Target customer warns Apple Pay scam left her with unexpected charge

@mamaahannaa/TikTok Ken Wolter/ShutterStock (Licensed)

‘Right out of my digital wallet’: Target customer warns new Apple Pay scam charged her $975—and Apple support is powerless

‘I still wanted to believe him.’

 

Stacy Fernandez

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A woman tried to help two young men raise money for their community college. They ended up scamming her out of nearly $1,000, and she was shocked by the way Apple Card handled the fraud charge.

Apple Pay has made it easier than ever to make purchases—a little too easy, some might say. Sometimes, if you have your Apple Pay on, you barely need to be near the checkout machine to hear the beep of the paid balance.

Some scammers use that to their advantage and will have their machines on (especially at crowded places like music festivals), waiting for someone’s Apple Pay to sync up with them and unknowingly pay the scammer.

Turns out there’s another Apple Pay scam going around.

In a viral video with more than a million views, Hanna (@mamaahannaa) shared the scam someone just pulled on her.

The fundraising youths in the parking lot Target-Apple Pay scam

As she was walking out of Target two boys approached her saying that were selling chocolates to raise money for their Christian community college.

Wanting to help, Hanna bought $10 worth of chocolates, which she planned to pay for with her Apple Card and Apple Pay.

“I have my Apple Pay out ready to go when this guy with the black sweater literally just tapped his phone onto my phone,” Hanna said, pointing to a picture of the two boys, green-screened behind her.

In a follow-up video, Hanna explained that she had already double-tapped her phone, done Face ID, and was ready to pay, but as it normally happens, she expected the guy to show her his screen with the payment info first before tapping to pay.

Instead, he tapped it himself without showing her the amount he would charge.

“I think he was just hoping I’d just walk away to my car with my chocolates and not ask any questions,” Hanna said.

Startled by the quick transaction, Hanna asked for a receipt, and the boy immediately started apologizing.

“Oh my God, I’m so sorry. I overcharged you. Let me refund you this. Hold on, I’m sorry,” the boy said.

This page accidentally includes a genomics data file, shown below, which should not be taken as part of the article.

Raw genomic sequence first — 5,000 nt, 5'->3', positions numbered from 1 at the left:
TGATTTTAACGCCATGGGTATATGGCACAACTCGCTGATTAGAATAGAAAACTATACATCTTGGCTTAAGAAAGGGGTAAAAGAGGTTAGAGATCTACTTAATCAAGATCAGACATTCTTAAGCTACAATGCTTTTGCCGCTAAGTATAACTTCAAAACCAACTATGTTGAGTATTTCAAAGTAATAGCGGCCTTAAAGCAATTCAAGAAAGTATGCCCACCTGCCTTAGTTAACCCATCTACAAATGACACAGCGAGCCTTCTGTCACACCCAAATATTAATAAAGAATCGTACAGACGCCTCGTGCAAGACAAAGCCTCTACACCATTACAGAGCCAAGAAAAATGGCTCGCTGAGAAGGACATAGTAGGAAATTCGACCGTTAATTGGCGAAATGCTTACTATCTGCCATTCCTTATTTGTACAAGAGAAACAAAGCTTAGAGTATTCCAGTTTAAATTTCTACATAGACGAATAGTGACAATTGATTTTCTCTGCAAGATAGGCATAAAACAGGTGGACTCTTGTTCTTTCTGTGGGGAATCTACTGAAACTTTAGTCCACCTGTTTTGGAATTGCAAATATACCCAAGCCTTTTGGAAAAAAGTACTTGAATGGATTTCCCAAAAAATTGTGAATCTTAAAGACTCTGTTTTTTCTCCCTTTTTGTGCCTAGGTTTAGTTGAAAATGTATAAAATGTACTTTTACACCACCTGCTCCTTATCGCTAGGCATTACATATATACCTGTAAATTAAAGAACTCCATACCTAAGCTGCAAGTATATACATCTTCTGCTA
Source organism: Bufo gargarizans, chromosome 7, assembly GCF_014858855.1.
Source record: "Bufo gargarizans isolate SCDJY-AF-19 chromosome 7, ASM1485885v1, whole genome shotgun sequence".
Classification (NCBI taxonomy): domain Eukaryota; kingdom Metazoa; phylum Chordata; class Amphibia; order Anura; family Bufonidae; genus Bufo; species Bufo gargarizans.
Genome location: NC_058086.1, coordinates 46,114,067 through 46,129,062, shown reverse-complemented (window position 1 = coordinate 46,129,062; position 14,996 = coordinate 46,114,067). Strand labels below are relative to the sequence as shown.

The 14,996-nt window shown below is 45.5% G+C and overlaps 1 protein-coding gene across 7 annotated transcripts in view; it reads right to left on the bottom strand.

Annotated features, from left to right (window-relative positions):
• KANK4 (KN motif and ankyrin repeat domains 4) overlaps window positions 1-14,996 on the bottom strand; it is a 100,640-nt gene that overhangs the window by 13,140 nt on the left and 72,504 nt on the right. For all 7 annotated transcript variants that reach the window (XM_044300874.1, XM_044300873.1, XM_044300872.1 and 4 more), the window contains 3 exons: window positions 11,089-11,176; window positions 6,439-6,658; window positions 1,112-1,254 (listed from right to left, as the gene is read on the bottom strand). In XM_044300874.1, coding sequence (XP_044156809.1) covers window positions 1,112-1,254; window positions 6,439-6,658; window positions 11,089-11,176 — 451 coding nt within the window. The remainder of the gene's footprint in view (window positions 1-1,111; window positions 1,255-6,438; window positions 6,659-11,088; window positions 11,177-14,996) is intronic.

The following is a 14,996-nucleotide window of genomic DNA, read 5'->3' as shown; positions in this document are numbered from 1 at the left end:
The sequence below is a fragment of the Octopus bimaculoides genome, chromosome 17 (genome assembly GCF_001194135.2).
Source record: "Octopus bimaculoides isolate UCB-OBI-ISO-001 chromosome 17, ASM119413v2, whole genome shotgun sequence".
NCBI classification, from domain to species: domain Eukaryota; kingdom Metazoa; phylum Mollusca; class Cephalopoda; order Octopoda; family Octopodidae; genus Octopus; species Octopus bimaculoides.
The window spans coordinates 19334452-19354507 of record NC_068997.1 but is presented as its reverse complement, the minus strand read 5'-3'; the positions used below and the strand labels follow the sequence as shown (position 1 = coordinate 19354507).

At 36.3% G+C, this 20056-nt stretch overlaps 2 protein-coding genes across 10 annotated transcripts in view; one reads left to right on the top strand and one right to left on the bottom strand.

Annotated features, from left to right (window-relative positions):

“OK, how much did you overcharge me?” Hanna asked.

At that moment, the Apple Pay notification came up. He charged her $975 for a transaction that was supposed to be $10. Now, had he charged $100 or even $1,000, it would have been more believable since it means he could have actually hit a few extra zeros. However, the numbers you must click to get to $975 are not similar to $10.

“At this point, I still wanted to believe him because he seemed very apologetic, and I was very naive. I had had a very long day, and I didn’t wanna have to deal with this right now,” Hanna said.

She added that she just wanted to go home and didn’t want to get the cops involved and get the boys arrested.

“That wasn’t my goal.”

Apple Pay tech support goes south

Once the boy allegedly initiated the refund Hanna reached out to Apple and explained the situation, fully expecting them to protect her.

“My money should be protected. I trusted Apple,” Hanna said.

But of course, no refund was initiated, and Apple told her they didn’t have enough evidence to show she didn’t intend to pay $975.

“I feel like any other credit card company should have taken care of this, so I’m super annoyed, and I feel very taken advantage of,” Hanna said before asking the public to reach out to her or the police with information about the boys.

In a follow-up, Hanna added that she reached out directly to the bank (Goldman Sachs) that backs Apple Card and was told that resolving the dispute could take up to three months.

“Also, let’s leave race out of this, please. And we don’t need to be judging or stereotyping their looks because there are scammers of every race. There are scammers that will wear a hoodie, and there are scammers that will wear suit and tie,” Hanna said. “So just cut that.”

She ended by saying that she’s posting about the situation to raise awareness of this type of scam so that it doesn’t happen to anyone else and so that the boys don’t keep getting away with it.

People in the comment section had mixed reactions.

“Mines woulda declined automatically,” a top comment said jokingly.

“This is why I always just say no thanks and walk on by,” a person said.

“Never ever pay with your phone, always with cash only,” another chimed in.

@mamaahannaa I want to clarify I used an @Apple Pay credit card! I would think they have better fraud protection! They were claiming to be a part of Christian Community College in Redlands. Dm me if you have any info on these guys, I do not stand for people scamming people like this. I know I’m not the only one they’ve done this to! #applepay #fraud #scammers #scammeralert #findhim #greenscreen ♬ original sound – Hanna

If something like this happens to you, make sure to reach out to your credit card bank for a resolution, not Apple Pay, since they’re the ones who actually handle your money. And keep in mind that you have more fraud protection with a credit card than a debit card.

The Daily Dot reached out to Hanna for comment via Instagram direct message and to Apple via email.

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